While the separation of the people with HTS is meant to protect the general public, it quickly becomes a means for the "normal" population to attack and corral the HTS population. Davy experiences this at the hands of her own boyfriend and friends. Once they find out her status, she is an untouchable. Even her own parents are scared and ashamed of her. She can't believe how the other kids in the Cage survive being treated like this, but the truth is, most of them were untouchable before a test confirmed they carried the Killer Gene. When HTS terrorists commit an unspeakable act, there is nothing left to do but take the segregation a step further. What happens when you put a bunch of people together who already have a genetic predisposition to kill? You can only imagine...

This is a fast-paced, incredible thriller that connects deeply to current situations in a broad, science fiction realm. As I was reading about the prejudice against the HTS kids, I could not help but think about current racial and sexual orientation issues that plague our nation. We currently have legislation that is openly prejudiced against our LGBTQ population that eerily relates to the kind of governmental prejudice in this book. This part of the population had done nothing wrong, but the mere possibility they might was enough to strip them of their rights to freedom. Sound familiar? I loved the carefully shrouded implications Jordan makes about society and how we treat anyone we see as "other". As a teacher of dyslexic students, I see first-hand how a label can change everything. Our students want to be "normal" and what they don't realize (and society perpetuates) is the idea that the way they learn makes them abnormal, different, or defective. It is heartbreaking to watch, and Jordan does a phenomenal job of exploring those feelings of isolation and prejudice with Uninvited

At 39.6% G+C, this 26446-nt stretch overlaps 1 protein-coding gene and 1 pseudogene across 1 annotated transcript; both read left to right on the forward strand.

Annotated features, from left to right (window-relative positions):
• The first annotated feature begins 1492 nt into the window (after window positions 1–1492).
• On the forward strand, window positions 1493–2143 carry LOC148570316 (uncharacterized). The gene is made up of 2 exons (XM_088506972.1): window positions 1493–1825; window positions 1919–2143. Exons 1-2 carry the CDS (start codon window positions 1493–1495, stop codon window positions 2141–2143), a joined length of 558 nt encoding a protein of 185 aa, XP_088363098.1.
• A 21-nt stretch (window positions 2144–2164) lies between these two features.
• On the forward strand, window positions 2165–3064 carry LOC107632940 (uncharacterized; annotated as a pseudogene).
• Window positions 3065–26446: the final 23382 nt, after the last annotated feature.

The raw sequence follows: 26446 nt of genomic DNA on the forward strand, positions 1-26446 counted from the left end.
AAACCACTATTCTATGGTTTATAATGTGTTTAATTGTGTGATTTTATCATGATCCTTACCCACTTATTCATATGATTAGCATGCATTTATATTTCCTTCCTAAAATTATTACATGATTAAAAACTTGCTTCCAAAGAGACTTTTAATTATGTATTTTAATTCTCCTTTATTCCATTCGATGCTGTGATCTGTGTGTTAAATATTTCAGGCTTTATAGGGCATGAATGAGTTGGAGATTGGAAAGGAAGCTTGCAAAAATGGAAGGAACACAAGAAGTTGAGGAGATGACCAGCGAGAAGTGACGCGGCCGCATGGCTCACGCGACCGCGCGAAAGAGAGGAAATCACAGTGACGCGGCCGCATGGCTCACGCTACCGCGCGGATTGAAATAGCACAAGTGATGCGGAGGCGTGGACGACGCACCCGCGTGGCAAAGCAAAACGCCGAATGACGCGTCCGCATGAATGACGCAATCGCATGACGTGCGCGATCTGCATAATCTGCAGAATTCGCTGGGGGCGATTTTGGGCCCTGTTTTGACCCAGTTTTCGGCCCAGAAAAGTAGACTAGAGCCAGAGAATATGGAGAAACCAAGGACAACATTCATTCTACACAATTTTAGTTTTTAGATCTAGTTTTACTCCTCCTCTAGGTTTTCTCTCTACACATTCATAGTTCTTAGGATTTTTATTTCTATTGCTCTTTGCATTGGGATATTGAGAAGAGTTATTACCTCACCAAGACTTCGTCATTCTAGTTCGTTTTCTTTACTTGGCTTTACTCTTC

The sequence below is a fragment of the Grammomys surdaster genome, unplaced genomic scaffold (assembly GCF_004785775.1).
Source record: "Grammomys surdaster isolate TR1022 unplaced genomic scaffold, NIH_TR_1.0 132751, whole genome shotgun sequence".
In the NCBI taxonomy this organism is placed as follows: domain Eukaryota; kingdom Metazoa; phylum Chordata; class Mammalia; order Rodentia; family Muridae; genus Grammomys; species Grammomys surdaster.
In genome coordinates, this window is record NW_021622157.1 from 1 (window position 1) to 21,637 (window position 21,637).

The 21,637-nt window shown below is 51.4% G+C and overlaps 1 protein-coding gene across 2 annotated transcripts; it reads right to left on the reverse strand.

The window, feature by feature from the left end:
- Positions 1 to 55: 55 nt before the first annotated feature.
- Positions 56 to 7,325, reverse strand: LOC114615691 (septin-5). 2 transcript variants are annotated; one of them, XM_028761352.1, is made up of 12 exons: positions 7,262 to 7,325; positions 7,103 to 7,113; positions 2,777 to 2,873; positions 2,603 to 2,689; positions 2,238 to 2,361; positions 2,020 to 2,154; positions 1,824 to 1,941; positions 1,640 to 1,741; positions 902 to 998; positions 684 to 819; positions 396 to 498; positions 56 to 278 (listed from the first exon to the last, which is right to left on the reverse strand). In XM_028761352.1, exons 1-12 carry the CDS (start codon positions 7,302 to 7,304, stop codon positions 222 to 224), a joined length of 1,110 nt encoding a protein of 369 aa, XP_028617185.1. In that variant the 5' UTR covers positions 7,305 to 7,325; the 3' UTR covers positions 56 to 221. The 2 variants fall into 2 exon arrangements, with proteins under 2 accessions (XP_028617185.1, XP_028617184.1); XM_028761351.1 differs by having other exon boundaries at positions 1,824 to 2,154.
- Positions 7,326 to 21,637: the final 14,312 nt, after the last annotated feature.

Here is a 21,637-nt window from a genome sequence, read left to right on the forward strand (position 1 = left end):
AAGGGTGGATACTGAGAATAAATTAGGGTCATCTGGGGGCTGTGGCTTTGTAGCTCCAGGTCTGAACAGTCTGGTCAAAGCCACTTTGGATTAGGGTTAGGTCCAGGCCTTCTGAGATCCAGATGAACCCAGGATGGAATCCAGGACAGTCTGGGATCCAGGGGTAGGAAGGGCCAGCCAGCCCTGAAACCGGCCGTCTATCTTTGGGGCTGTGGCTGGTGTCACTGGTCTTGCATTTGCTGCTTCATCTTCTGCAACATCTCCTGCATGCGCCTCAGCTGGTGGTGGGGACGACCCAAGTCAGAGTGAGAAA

The characters in this story, whether you love or hate them, are also amazing representatives of the different approaches people will have to this type of situation. The government gets pressured into questionable legislation based on the acts of a few terrorists who do not represent the general population. Davy's mother is ashamed and overwhelmed while her father disappears completely and wishes he could sweep it all under the carpet. Davy's boyfriend and friends turn on her in an incredible, despicable, and realistic manner. But the characters aren't all vile. Davy's brother in unwavering in his love and support of her. He is willing to do anything to keep her safe. Sean, a fellow carrier who doesn't stick his neck out for anyone, can't stand by and let Davy be eaten alive by those around her. Most of all, this book symbolizes that those we think are predisposed to the most evil, often are not the most evil in reality, or even evil at all. This is important to remember, and I love how Jordan makes us question how we define ourselves compared to how society defines us. This was a great story for a variety of readers. I guarantee any reader will draw parallels to the world we live in today, but they might not like where they fall in that mirror image!